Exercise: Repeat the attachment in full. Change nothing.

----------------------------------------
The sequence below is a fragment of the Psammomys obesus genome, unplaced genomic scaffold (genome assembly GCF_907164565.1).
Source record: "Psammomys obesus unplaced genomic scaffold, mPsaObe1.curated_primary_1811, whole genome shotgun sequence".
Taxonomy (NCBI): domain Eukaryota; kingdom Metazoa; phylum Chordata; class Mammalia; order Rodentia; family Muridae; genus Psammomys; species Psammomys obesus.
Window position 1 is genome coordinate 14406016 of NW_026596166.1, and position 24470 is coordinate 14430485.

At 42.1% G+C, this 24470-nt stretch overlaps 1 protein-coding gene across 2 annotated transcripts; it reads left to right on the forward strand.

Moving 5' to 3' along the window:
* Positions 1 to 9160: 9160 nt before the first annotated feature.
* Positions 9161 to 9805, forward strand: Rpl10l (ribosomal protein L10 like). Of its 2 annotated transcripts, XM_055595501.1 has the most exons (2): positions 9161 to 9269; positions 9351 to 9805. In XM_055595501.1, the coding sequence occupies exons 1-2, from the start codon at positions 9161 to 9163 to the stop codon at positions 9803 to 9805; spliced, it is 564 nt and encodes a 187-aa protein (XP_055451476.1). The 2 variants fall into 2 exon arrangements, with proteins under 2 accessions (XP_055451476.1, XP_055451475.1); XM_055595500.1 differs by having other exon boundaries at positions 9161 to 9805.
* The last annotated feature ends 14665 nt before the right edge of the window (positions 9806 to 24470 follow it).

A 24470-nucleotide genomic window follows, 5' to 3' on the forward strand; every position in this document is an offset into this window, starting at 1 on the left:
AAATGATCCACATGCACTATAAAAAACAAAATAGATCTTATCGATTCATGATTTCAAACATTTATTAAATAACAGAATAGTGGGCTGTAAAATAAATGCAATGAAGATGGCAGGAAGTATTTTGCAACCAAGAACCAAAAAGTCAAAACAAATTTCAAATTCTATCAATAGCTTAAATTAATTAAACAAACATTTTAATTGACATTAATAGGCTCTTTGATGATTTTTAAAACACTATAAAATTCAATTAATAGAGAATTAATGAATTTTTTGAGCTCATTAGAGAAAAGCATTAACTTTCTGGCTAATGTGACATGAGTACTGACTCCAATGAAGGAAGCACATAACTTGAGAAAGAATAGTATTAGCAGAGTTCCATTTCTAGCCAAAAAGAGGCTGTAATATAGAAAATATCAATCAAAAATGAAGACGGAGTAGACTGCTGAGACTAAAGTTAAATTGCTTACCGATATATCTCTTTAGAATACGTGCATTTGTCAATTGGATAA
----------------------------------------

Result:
The sequence below is a fragment of the Psammomys obesus genome, unplaced genomic scaffold (genome assembly GCF_907164565.1).
Source record: "Psammomys obesus unplaced genomic scaffold, mPsaObe1.curated_primary_1811, whole genome shotgun sequence".
Taxonomy (NCBI): domain Eukaryota; kingdom Metazoa; phylum Chordata; class Mammalia; order Rodentia; family Muridae; genus Psammomys; species Psammomys obesus.
Window position 1 is genome coordinate 14406016 of NW_026596166.1, and position 24470 is coordinate 14430485.

At 42.1% G+C, this 24470-nt stretch overlaps 1 protein-coding gene across 2 annotated transcripts; it reads left to right on the forward strand.

Moving 5' to 3' along the window:
* Positions 1 to 9160: 9160 nt before the first annotated feature.
* Positions 9161 to 9805, forward strand: Rpl10l (ribosomal protein L10 like). Of its 2 annotated transcripts, XM_055595501.1 has the most exons (2): positions 9161 to 9269; positions 9351 to 9805. In XM_055595501.1, the coding sequence occupies exons 1-2, from the start codon at positions 9161 to 9163 to the stop codon at positions 9803 to 9805; spliced, it is 564 nt and encodes a 187-aa protein (XP_055451476.1). The 2 variants fall into 2 exon arrangements, with proteins under 2 accessions (XP_055451476.1, XP_055451475.1); XM_055595500.1 differs by having other exon boundaries at positions 9161 to 9805.
* The last annotated feature ends 14665 nt before the right edge of the window (positions 9806 to 24470 follow it).

A 24470-nucleotide genomic window follows, 5' to 3' on the forward strand; every position in this document is an offset into this window, starting at 1 on the left:
AAATGATCCACATGCACTATAAAAAACAAAATAGATCTTATCGATTCATGATTTCAAACATTTATTAAATAACAGAATAGTGGGCTGTAAAATAAATGCAATGAAGATGGCAGGAAGTATTTTGCAACCAAGAACCAAAAAGTCAAAACAAATTTCAAATTCTATCAATAGCTTAAATTAATTAAACAAACATTTTAATTGACATTAATAGGCTCTTTGATGATTTTTAAAACACTATAAAATTCAATTAATAGAGAATTAATGAATTTTTTGAGCTCATTAGAGAAAAGCATTAACTTTCTGGCTAATGTGACATGAGTACTGACTCCAATGAAGGAAGCACATAACTTGAGAAAGAATAGTATTAGCAGAGTTCCATTTCTAGCCAAAAAGAGGCTGTAATATAGAAAATATCAATCAAAAATGAAGACGGAGTAGACTGCTGAGACTAAAGTTAAATTGCTTACCGATATATCTCTTTAGAATACGTGCATTTGTCAATTGGATAA